Christmas Bells and Beaus

Dear Holiday Spirit,

This is my favorite holiday season memory of my father:

He’s leaning way back in his big leather chair. His huge feet are in black socks on the ottoman. His drink—–Eggnog from the drive-thru farm store—– is next to him on a side table he’s procured in the Philippines or India.

He has a stack of catalogs on the floor next to him. They go up as high as the table. Almost all of them have multiple pages folded down, with pen marks all over the place. He’s been studying the catalogs for weeks. Narrowing down what he wants to order and for whom. It’s a research project of love. He delights in these efforts, although he takes the job very seriously. There is an air of joy and intensity surrounding him. Santa Claus Surgeon. Picking out gifts with an X-acto knife.

Then he begins the laborious task of ordering his selections. He uses a book on his lap for a hard surface, and goes about filling in the forms and his credit card number.

I don’t know how the folks at L.L. Bean, the Smithsonian, the Museum of Modern Art, Virgina Honeybaked Hams, Neiman Marcus, FAO Schwartz, among others, could possibly read his handwriting. Like any good doctor, it’s nearly illegible.

Sometimes, he tires and pauses to get a long chord for the phone so he can sit in his chair to call in the remaining orders.  Often there is a football game on television or Bach on the reel-to-reel. I’m supposed to be in my room reading but I am spying on him. I love watching my father’s mind at work. I can see what he’s thinking–that which is rarely expressed: how much he adores  friends, family and life.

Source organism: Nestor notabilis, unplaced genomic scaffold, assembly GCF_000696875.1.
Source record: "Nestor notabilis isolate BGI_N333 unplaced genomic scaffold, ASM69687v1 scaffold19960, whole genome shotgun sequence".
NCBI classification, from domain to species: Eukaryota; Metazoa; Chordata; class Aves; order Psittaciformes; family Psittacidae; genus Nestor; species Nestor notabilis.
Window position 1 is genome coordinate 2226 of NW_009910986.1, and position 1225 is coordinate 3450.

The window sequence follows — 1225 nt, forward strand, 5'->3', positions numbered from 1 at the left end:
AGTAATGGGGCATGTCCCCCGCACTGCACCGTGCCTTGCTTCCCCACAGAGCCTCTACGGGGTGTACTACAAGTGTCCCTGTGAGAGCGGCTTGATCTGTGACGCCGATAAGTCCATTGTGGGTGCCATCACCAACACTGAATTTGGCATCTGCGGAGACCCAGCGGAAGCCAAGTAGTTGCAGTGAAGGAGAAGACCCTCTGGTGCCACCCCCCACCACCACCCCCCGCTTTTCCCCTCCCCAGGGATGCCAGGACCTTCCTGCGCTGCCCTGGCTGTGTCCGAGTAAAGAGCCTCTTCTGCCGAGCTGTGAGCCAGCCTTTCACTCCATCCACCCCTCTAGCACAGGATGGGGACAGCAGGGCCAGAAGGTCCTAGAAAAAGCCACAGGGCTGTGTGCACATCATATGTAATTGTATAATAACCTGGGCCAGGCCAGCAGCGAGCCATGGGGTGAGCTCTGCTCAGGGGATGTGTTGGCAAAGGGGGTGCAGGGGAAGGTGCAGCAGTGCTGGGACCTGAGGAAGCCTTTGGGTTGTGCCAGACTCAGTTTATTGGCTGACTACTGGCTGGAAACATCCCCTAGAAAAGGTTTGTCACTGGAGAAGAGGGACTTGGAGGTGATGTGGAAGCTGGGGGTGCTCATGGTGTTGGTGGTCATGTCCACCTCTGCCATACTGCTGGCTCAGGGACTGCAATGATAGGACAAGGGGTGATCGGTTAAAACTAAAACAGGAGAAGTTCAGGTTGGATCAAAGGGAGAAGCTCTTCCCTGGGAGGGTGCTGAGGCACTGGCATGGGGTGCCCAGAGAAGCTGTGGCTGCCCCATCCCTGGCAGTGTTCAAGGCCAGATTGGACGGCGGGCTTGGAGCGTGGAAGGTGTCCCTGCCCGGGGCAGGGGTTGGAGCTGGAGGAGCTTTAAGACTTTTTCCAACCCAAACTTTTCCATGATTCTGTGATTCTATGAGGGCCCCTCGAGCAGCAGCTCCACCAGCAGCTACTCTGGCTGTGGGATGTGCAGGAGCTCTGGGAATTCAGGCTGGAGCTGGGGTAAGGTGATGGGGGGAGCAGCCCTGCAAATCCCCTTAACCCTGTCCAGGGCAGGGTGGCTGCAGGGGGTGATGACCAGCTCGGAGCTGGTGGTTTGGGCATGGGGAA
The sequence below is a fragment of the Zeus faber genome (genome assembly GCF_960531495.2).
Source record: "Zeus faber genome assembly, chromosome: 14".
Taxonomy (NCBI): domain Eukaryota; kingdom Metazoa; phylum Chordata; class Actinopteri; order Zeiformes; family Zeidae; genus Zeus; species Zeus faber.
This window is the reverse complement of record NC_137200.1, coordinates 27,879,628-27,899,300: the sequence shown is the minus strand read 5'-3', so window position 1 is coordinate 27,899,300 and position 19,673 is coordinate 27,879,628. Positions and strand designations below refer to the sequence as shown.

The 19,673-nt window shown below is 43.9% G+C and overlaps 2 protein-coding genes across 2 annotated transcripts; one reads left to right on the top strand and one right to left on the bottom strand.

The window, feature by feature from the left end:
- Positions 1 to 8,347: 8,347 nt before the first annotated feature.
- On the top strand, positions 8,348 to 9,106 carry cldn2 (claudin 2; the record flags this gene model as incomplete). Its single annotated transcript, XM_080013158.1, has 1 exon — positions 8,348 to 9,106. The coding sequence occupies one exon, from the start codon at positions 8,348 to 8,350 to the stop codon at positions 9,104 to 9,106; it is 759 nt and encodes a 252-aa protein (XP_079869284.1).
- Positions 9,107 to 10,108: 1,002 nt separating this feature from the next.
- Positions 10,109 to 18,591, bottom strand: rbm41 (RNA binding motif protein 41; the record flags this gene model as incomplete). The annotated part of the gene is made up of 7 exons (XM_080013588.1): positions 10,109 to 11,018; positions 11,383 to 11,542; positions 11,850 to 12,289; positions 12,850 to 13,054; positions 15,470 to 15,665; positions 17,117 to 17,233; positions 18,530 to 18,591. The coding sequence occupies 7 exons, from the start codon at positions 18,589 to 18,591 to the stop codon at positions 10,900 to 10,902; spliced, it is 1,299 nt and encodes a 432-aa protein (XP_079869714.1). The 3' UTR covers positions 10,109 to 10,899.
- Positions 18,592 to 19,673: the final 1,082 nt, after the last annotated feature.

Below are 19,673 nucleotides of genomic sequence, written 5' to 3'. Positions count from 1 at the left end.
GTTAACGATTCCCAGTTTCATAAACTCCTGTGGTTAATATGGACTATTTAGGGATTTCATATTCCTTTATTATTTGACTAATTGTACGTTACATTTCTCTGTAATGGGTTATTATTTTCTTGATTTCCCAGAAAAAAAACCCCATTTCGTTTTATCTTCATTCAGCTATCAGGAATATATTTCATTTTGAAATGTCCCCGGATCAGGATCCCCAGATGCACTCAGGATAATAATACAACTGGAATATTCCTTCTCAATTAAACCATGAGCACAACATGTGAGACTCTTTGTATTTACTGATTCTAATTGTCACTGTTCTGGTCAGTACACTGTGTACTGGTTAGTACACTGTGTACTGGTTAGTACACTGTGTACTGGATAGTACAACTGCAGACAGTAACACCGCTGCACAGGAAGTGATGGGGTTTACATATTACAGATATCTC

In 1976, he ordered a dozen ornaments with beautiful, delicate, elaborate scenes of winter life from the World Wildlife Foundation. When they arrived, he took great care in putting them on our tree after showing me each animal and design. Although he didn’t say it, I knew he bought them to remind us how precious the world is.

There’s only one of those ornaments left. It’s on my tree right now, reminding me that these memories of my father were the greatest gift of all.



One Comment Add yours

  1. Allan Nicholls says:

    This one of a kind man Beau
    who I never really got to know
    has to know that he has a place in my heart… as there’s enough room left
    even though, his daughter, our son, my two older sons and their wives have pretty well filled it up…
    I know that it over flows sometimes perhaps like his does…only we don’t know for certain, because we have had that delight of seeing him fulfilled taken from us… at least Nancy has the memories.
    For me a smile (sometimes weak sometimes full) will have to do and I am left to my own devices to make the right interpretation of his reaction. I will forever wonder if all that Suduko and Crosswording somehow wore him (or some brain part of him) down instead of sharpening him up for the inevitable? But I will always believe how great a man he was simply from your memories and your unconditional love for him.

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